The other day, my 10-year-old daughter, Anna, told me she wanted to write a book. I was thrilled. I immediately saw this as a bonding opportunity; one of those great teachable moments about how to turn her idea into real action. Easy, right?
As executives, we do this all the time. We develop ideas, set strategy, convene planning meetings and lead budget sessions. We ask and answer questions about value propositions, target markets, distribution costs, projected sales, etc. But these foreign concepts to my 10-year-old would likely dampen any creative spark for her new book Idea. That realization ignited a question of my own: how many ideas suffer the same preemptive bureaucratic death in the corporate world? This is not a theoretical question.
Today, our ability to turn real ideas into action is arguably the most critical role we play as leaders. And this is not a new pursuit; it has dogged innovators for centuries. Thomas Edison faced the same challenges, often saying, "Ideas without execution are just hallucinations." We all know new Ideas are critical to moving the world forward, but ideas themselves aren't worth anything without solid execution. So how can leaders do a better job of driving ideas to completion?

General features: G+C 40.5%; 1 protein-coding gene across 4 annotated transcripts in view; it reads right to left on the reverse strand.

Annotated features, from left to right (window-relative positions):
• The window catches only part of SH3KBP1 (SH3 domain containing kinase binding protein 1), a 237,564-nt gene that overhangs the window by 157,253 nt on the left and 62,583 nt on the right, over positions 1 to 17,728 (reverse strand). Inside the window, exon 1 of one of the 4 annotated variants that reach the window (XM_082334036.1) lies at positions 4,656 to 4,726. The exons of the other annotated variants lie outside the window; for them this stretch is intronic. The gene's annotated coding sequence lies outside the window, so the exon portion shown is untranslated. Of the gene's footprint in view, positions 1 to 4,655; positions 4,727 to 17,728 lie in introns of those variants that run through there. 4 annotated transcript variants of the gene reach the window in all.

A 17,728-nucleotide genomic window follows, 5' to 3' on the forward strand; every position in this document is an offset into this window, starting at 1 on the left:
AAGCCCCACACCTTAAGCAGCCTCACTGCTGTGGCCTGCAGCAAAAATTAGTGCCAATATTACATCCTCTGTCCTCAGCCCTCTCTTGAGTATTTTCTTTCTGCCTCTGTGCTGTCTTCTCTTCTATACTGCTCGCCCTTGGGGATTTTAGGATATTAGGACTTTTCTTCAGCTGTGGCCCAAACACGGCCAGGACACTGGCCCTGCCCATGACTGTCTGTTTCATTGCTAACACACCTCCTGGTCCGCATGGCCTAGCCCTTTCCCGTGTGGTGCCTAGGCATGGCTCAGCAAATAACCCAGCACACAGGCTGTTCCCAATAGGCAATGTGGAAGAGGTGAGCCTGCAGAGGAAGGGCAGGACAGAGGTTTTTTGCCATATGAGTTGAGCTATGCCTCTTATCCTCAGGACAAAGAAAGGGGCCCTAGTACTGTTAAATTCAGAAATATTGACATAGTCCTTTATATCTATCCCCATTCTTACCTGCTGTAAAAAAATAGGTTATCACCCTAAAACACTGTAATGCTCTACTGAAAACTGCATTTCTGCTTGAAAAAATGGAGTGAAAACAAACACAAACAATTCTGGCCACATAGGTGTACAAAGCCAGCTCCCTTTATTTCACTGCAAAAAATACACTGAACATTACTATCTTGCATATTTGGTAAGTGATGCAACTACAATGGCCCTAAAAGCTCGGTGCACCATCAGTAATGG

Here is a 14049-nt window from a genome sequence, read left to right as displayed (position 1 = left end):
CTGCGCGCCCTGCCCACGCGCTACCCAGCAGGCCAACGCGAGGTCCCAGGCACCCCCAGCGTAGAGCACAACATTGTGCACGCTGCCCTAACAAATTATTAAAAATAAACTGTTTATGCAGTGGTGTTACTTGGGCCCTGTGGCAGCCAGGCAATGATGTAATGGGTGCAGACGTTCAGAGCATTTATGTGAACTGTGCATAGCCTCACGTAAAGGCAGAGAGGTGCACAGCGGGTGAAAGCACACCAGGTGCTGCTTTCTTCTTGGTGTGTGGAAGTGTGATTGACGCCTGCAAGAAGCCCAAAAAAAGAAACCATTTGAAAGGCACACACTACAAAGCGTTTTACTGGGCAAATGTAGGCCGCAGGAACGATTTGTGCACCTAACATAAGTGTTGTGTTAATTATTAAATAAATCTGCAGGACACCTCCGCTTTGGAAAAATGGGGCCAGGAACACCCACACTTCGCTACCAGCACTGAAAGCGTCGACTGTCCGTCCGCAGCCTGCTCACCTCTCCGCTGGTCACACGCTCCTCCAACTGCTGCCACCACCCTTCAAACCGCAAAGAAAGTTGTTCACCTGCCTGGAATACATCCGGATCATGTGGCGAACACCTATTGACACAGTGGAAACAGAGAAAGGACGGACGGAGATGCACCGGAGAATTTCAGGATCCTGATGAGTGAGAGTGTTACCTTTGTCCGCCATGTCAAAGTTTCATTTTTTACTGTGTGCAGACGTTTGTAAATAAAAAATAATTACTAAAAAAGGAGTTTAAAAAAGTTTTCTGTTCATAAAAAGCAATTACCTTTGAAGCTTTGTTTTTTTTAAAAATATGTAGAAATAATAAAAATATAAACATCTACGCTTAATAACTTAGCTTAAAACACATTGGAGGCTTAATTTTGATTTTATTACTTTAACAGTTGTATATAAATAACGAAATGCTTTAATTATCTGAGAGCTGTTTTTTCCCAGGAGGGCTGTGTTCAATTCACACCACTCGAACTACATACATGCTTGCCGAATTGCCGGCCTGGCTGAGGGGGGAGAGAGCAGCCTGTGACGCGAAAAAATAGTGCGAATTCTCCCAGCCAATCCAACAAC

Think about it. There are stories upon stories of companies that had a dynamic idea or proprietary technology, but fell off the map after they failed to execute or innovate. As leaders, we need to learn from these examples and do a better job turning ideas into action, or risk the same fate. So, partially inspired by my daughter, here's the new leadership agenda, comprised of the five building blocks of effective idea activation.
Building Block #1: Dream Without Fear
All innovation begins with a dream. Whether it's from a 10-year-old or a CEO, a dream creates energy and excitement. A dream keeps everyone excited and focused on helping the company change and grow in a unified direction. A good dream comes to life for those around it. Dreams are more than just words like "make money" or "we want to grow the business. " Consider Walt Disney. Perhaps one of the most visionary leaders in American history, he had a remarkable ability to talk about his company and ideas tangibly, visually and vlscerally. When he spoke, people around him felt his words. They saw what he saw. They were excited and engaged--like a child at one of his parks.
Next time you speak to your company as an executive, make sure you articulate your vision so everyone...